All of which raises the question: if the likelihood of getting talent in return is small, should the Dodgers bother selling just to save money? In years past, that may have made sense; if you can save a few million at the deadline, then in theory that money can be saved for other uses, perhaps the offseason free agent market. But this year? Lord knows where that money would go. I’m more than okay with trading Kuroda to get prospects, yet I would not be happy doing it merely to hang on to dollars that will just end up in the pockets of bankruptcy lawyers.
And that’s all without even touching on whether you can trust Colletti to make the right deals at this time of the year.
They stand pat.
This is the most boring option, and it might also be the correct one. If they accept that buying isn’t the right way to go, and there’s no worthwhile deals worth selling for, doing nothing is an acceptable option. It at least allows you to pay lip service to the idea that you haven’t raised the white flag on the season. That won’t thrill the Plaschke types, but who cares about that. If you’re not getting a decent player in return, there’s value in retaining Kuroda if only to maintain rotation depth and maximize your chance of getting him back on another one-year deal for 2012.
Basically, it comes down to this: you do nothing, this team probably goes something like 72-90. I’d rather that than trading away prospects to go 77-85, and I’d also rather that than saving more money for McCourt while going 67-95.
Man, none of those are good options. Is it football season yet? What? Oh, right.
As expected, A.J. Ellis was sent back to AAA to make room for Barajas. That the most valuable of the three Dodger catchers is gone is annoying, but in no way a surprise. It’s not just that Ellis is the only one who can get on base; just look at Chad Billingsley’s game logs and see if you can spot the one thing that changed between his early June slump and his recent excellence. If there’s news here, it’s in how Don Mattingly sees the playing time split between Barajas and Dioner Navarro:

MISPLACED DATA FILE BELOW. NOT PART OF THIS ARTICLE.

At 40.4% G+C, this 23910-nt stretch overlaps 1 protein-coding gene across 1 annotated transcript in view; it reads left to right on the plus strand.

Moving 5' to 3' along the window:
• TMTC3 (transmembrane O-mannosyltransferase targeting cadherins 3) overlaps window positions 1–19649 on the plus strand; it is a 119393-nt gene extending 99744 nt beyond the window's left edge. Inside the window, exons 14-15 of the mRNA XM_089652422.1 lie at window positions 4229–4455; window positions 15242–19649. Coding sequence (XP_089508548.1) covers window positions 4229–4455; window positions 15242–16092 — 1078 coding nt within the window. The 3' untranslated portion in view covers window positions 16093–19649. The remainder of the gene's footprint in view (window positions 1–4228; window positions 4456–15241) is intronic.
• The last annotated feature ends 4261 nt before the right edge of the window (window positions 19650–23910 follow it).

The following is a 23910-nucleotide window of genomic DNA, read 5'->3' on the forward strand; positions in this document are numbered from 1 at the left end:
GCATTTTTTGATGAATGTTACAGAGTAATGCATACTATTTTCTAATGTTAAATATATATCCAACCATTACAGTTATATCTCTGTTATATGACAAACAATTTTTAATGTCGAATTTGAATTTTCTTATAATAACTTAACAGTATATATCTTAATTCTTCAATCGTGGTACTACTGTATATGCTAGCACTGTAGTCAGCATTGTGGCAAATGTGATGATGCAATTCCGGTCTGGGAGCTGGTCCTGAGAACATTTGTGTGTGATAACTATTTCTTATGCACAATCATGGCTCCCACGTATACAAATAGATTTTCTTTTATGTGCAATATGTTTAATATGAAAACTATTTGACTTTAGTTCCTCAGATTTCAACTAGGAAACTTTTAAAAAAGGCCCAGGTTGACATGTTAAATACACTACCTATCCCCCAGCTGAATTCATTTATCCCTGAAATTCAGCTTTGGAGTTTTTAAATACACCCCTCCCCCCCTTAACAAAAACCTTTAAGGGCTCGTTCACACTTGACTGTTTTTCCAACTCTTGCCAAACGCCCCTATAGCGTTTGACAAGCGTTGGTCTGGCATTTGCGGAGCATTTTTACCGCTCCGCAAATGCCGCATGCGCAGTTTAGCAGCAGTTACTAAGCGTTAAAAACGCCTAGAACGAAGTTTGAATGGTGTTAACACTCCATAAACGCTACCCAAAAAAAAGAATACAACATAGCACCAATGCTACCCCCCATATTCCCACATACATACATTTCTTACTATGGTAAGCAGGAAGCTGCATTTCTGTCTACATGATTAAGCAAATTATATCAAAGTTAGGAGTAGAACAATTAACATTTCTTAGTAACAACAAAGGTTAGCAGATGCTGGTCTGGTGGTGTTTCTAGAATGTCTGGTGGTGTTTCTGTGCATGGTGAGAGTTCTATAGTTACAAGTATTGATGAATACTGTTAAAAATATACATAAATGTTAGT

Dodgers manager Don Mattingly said he envisions splitting the catching duties more equally now between Barajas and Dioner Navarro than he did before Barajas got hurt, when Barajas got the bulk of the starts. Barajas is 35 and might benefit from more frequent rest, and Navarro has gone a respectable 4-for-15 at the plate so far in July. He is hitting .183 for the season.
Hooray! More Navarro!
More good info from Christopher Jackson of the Albuquerque Baseball Examiner: Ian Snell, who ended his short retirement to sign with the Isotopes back in May, has been placed on the suspended list, though the reasons why are unclear. That further weakens the rotation depth, though he wasn’t coming to the bigs any time soon: his AAA stats (11.05 ERA, 11 HR and 17 BB in 22 IP) are mindblowingly atrocious.
Frank McCourt (pictured above) wants the Bankruptcy Court to approve a loan in which the Dodgers owner has “a substantial personal financial stake,” attorneys for Major League Baseball wrote in a court filing late Thursday.
The league has offered its own loan to finance the Dodgers through the bankruptcy process. By approving the loan arranged by McCourt, the league argues, the Dodgers would be subject to “almost $15 million more in financing costs” while the Dodgers owner “personally benefitted” from the deal. The amount by which the league alleges McCourt would benefit is redacted from the filing.
“Clearly, Mr. McCourt has not allowed these bankruptcy cases to change the practice of using the [Dodgers] as his personal piggy bank,” the filing read.
The language immediately preceding that sentence alluded to another action by McCourt “at the very same time” he was negotiating the loan in question. The language describing that action also is redacted.
The filing also blacks out the exact amount the league claims McCourt has taken “in direct and indirect payments to him, his family, and affiliated entities from the Dodgers.” That amount is close to $200 million, according to a person familiar with the matter but not authorized to discuss it publicly. The league also said McCourt had failed to disclose or seek approval of several financial transactions, as required by league rules.
Okay, go: what did McCourt do that has been redacted from public knowledge? I’ll say he tried to get a loan from an illegal South American cockfighting ring.